Have a break, goes the advertising slogan for a popular confection.
But no breaks were given yesterday as two of Singapore's top lawyers crossed swords over the shape of chocolate bars.
Senior Counsel Alvin Yeo represented Swiss food and beverage giant Nestle, maker of Kit Kat, the iconic chocolate-covered wafer fingers that have been sold for five decades.
Senior Counsel Davinder Singh represented local manufacturer Petra Foods, which moulds chocolate wafer fingers marketed under the name Take-It.
Nestle was appealing against a High Court decision to throw out its intellectual property (IP) rights suit against Petra last year over the shape of Take-It bars.
The issue before the court is whether a trader can stop others from marketing goods of a similar shape by claiming intellectual property rights in the shapes of the products themselves.
In this case, the shapes come in two- or four-finger configurations.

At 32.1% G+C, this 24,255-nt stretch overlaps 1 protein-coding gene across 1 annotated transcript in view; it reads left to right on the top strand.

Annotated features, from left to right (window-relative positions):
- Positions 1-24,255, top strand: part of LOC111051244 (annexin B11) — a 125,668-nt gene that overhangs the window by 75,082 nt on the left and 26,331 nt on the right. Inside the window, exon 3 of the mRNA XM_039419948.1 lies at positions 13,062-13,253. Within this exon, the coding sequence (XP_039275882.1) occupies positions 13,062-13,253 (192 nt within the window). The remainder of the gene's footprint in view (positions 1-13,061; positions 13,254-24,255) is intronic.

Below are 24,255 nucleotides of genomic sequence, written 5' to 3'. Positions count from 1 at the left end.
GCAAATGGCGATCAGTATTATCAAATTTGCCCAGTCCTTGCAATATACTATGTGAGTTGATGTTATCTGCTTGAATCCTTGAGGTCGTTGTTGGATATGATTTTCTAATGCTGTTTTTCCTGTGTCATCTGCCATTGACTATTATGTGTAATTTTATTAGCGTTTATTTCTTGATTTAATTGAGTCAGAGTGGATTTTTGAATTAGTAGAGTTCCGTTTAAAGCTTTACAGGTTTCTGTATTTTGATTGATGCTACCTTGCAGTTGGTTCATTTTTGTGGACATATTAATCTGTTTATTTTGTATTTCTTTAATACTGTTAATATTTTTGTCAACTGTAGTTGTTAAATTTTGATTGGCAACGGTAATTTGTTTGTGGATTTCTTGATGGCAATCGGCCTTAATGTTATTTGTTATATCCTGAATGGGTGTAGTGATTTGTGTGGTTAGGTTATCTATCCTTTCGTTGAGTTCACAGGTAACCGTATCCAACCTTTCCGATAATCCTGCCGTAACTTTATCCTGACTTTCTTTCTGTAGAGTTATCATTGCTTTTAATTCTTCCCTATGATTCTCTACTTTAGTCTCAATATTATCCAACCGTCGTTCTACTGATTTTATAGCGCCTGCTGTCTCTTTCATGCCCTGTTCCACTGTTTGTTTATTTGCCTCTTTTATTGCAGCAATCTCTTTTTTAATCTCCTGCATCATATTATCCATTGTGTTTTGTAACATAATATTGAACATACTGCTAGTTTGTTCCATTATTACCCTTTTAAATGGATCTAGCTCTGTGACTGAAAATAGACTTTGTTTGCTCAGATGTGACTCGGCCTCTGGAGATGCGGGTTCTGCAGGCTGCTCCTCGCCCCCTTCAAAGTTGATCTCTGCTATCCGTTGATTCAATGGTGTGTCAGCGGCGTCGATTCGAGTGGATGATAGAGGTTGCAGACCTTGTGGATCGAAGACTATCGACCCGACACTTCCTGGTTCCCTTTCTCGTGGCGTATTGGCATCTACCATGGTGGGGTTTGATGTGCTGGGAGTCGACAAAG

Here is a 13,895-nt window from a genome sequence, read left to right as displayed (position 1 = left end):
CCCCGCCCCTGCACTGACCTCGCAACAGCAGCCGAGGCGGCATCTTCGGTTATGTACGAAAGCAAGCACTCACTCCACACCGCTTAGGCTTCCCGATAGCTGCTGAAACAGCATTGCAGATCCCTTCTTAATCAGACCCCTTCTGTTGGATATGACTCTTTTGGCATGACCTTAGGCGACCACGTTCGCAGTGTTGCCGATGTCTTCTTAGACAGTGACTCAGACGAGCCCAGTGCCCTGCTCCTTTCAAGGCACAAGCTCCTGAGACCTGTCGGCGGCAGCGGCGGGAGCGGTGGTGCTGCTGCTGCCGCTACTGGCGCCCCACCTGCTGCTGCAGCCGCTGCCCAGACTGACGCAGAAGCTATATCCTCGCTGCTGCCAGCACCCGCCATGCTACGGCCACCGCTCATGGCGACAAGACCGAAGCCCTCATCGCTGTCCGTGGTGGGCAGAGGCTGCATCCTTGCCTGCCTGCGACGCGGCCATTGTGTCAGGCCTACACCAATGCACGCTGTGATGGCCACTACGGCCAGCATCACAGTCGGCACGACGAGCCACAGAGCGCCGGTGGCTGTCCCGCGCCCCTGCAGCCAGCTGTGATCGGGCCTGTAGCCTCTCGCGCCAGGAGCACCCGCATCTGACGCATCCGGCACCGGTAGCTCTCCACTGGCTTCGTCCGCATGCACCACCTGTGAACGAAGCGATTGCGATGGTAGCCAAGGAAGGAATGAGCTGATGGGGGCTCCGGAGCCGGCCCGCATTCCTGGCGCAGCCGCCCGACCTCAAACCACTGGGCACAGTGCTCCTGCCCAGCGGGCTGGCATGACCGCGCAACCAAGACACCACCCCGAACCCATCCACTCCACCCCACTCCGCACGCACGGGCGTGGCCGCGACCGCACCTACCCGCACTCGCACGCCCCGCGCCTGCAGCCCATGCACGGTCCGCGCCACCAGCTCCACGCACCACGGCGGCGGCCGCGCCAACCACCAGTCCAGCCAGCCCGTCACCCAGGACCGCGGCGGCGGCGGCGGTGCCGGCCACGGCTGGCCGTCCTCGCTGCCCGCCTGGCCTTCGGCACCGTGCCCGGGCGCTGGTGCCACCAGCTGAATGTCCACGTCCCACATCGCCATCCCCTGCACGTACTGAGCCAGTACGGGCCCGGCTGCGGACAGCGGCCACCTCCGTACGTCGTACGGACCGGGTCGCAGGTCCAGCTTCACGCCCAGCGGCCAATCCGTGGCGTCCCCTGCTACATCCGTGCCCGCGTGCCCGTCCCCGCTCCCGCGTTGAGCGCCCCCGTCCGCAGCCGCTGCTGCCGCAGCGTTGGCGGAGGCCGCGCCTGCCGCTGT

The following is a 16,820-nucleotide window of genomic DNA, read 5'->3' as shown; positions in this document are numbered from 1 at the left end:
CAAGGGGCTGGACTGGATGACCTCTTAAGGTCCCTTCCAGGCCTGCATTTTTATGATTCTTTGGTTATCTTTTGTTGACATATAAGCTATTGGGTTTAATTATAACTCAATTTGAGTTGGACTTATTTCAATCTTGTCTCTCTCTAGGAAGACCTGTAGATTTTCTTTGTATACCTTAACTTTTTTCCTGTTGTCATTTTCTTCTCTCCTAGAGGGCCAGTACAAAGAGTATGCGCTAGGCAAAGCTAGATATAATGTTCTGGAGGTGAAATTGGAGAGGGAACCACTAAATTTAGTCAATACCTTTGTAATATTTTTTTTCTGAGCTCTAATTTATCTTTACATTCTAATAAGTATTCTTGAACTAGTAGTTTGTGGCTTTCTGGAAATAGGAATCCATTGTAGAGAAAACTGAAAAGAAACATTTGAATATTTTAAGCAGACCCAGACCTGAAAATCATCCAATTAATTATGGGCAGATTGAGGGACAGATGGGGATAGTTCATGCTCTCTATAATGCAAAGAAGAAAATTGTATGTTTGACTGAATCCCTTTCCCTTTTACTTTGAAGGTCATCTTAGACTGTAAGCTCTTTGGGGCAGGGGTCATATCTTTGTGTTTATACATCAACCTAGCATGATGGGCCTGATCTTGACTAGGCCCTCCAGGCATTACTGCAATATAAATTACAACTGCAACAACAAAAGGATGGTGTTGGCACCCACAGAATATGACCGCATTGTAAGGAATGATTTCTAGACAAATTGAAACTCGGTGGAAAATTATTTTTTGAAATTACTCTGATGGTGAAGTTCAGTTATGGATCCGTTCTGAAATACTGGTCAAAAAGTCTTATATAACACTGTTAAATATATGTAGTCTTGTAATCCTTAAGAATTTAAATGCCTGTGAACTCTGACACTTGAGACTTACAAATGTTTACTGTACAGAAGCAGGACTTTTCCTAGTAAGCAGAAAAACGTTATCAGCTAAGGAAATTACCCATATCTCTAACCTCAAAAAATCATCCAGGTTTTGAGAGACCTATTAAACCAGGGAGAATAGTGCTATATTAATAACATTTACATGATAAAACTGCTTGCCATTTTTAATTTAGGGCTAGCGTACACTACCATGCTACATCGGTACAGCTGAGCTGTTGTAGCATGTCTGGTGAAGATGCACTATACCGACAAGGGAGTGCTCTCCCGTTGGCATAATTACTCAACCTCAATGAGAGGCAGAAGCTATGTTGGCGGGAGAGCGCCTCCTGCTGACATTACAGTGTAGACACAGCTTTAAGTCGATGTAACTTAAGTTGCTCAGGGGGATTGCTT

A five-judge Court of Appeal, convened to hear selected cases of jurisprudential significance, reserved judgment after hearing nearly five hours of arguments.
Besides the litigation heavyweights on both sides, National University of Singapore law professor Ng-Loy Wee Loon, appointed amicus curiae (Latin for friend of the court) to give an independent view, also weighed in on the legal tests to be applied.
Nestle had registered the shape of the four-finger and two-finger Kit Kat bars as trademarks.
The marks were invalidated by the High Court when it dismissed Nestle's suit against Petra, which was represented by Mr Dedar Singh Gill in earlier proceedings.
Nestle's case is that the physical form of the Kit Kat bar should be a trademark as it had a distinctive character associated with the company. Yesterday, Mr Yeo argued that in the eyes of the average consumer, the shape was distinctive enough to tell consumers exactly who had made the product.
But Mr Singh argued that there was no evidence that the shape of Kit Kat bars was designed to make it distinctive. He added that advertisements focused on the name Kit Kat, not the bars themselves.
The High Court had found that the slab shape was necessary for efficient mass production and the grooves facilitated the breaking of the chocolate.
To preserve market competition, shapes with features incorporating functional characteristics or technical solutions cannot be granted trademark protection, the court held.
A decision will be made at a later date.